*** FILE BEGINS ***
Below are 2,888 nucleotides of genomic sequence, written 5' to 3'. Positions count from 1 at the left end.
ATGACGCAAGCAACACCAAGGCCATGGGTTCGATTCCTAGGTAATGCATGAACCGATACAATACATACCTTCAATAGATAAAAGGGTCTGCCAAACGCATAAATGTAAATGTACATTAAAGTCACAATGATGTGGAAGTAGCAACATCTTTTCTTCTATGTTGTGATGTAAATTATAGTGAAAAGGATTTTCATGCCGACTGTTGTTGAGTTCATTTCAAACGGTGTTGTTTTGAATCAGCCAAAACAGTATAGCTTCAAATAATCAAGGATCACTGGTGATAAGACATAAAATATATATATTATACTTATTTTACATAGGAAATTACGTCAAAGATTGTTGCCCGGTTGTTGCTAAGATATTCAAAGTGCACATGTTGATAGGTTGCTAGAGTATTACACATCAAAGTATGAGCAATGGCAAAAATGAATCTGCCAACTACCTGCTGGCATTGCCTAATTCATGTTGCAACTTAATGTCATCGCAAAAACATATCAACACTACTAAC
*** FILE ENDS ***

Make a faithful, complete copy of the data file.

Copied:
Below are 2,888 nucleotides of genomic sequence, written 5' to 3'. Positions count from 1 at the left end.
ATGACGCAAGCAACACCAAGGCCATGGGTTCGATTCCTAGGTAATGCATGAACCGATACAATACATACCTTCAATAGATAAAAGGGTCTGCCAAACGCATAAATGTAAATGTACATTAAAGTCACAATGATGTGGAAGTAGCAACATCTTTTCTTCTATGTTGTGATGTAAATTATAGTGAAAAGGATTTTCATGCCGACTGTTGTTGAGTTCATTTCAAACGGTGTTGTTTTGAATCAGCCAAAACAGTATAGCTTCAAATAATCAAGGATCACTGGTGATAAGACATAAAATATATATATTATACTTATTTTACATAGGAAATTACGTCAAAGATTGTTGCCCGGTTGTTGCTAAGATATTCAAAGTGCACATGTTGATAGGTTGCTAGAGTATTACACATCAAAGTATGAGCAATGGCAAAAATGAATCTGCCAACTACCTGCTGGCATTGCCTAATTCATGTTGCAACTTAATGTCATCGCAAAAACATATCAACACTACTAAC